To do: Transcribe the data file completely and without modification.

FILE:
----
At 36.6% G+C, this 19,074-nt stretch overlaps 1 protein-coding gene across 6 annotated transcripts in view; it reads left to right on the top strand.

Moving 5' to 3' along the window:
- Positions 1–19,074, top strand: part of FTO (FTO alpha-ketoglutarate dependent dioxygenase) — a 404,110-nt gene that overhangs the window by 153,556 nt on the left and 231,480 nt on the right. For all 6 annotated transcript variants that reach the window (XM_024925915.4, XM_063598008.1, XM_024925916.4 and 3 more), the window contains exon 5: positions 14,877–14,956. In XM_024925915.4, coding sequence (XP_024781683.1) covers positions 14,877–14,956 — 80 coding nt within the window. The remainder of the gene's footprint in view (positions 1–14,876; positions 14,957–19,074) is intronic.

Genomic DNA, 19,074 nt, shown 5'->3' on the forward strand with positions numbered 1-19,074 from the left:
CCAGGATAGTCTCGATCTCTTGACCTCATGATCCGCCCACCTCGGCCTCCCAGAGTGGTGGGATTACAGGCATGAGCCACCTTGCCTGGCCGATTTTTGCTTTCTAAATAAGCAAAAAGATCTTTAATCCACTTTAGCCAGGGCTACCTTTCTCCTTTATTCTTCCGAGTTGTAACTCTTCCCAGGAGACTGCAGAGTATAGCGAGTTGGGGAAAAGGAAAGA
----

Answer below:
At 36.6% G+C, this 19,074-nt stretch overlaps 1 protein-coding gene across 6 annotated transcripts in view; it reads left to right on the top strand.

Moving 5' to 3' along the window:
- Positions 1–19,074, top strand: part of FTO (FTO alpha-ketoglutarate dependent dioxygenase) — a 404,110-nt gene that overhangs the window by 153,556 nt on the left and 231,480 nt on the right. For all 6 annotated transcript variants that reach the window (XM_024925915.4, XM_063598008.1, XM_024925916.4 and 3 more), the window contains exon 5: positions 14,877–14,956. In XM_024925915.4, coding sequence (XP_024781683.1) covers positions 14,877–14,956 — 80 coding nt within the window. The remainder of the gene's footprint in view (positions 1–14,876; positions 14,957–19,074) is intronic.

Genomic DNA, 19,074 nt, shown 5'->3' on the forward strand with positions numbered 1-19,074 from the left:
CCAGGATAGTCTCGATCTCTTGACCTCATGATCCGCCCACCTCGGCCTCCCAGAGTGGTGGGATTACAGGCATGAGCCACCTTGCCTGGCCGATTTTTGCTTTCTAAATAAGCAAAAAGATCTTTAATCCACTTTAGCCAGGGCTACCTTTCTCCTTTATTCTTCCGAGTTGTAACTCTTCCCAGGAGACTGCAGAGTATAGCGAGTTGGGGAAAAGGAAAGA